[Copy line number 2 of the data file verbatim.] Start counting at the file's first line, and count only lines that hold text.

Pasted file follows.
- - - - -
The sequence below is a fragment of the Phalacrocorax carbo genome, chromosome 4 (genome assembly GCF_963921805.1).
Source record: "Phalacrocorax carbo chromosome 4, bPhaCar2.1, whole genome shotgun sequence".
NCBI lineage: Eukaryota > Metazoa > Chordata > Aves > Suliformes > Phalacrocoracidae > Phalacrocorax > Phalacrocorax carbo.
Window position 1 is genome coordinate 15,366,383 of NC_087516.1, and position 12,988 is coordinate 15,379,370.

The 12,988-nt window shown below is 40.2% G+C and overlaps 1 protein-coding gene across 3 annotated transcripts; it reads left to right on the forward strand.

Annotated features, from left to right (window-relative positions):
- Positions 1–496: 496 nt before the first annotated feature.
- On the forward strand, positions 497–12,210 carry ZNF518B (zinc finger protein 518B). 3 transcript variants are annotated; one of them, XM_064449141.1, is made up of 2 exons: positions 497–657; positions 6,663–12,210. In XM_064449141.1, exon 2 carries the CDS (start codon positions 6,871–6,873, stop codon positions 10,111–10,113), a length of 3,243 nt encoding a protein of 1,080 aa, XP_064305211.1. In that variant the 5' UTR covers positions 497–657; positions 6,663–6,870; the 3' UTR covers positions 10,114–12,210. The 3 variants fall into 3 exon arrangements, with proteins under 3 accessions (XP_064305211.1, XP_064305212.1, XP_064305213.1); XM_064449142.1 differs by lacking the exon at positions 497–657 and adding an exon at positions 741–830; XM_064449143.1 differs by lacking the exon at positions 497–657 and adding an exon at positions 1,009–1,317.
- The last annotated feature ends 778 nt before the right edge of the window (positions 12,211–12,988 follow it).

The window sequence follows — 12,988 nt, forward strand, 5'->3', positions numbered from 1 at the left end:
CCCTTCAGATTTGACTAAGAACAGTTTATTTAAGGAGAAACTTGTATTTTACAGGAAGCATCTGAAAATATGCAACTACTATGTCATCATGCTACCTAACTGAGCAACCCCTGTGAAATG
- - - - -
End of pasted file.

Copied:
Source record: "Phalacrocorax carbo chromosome 4, bPhaCar2.1, whole genome shotgun sequence".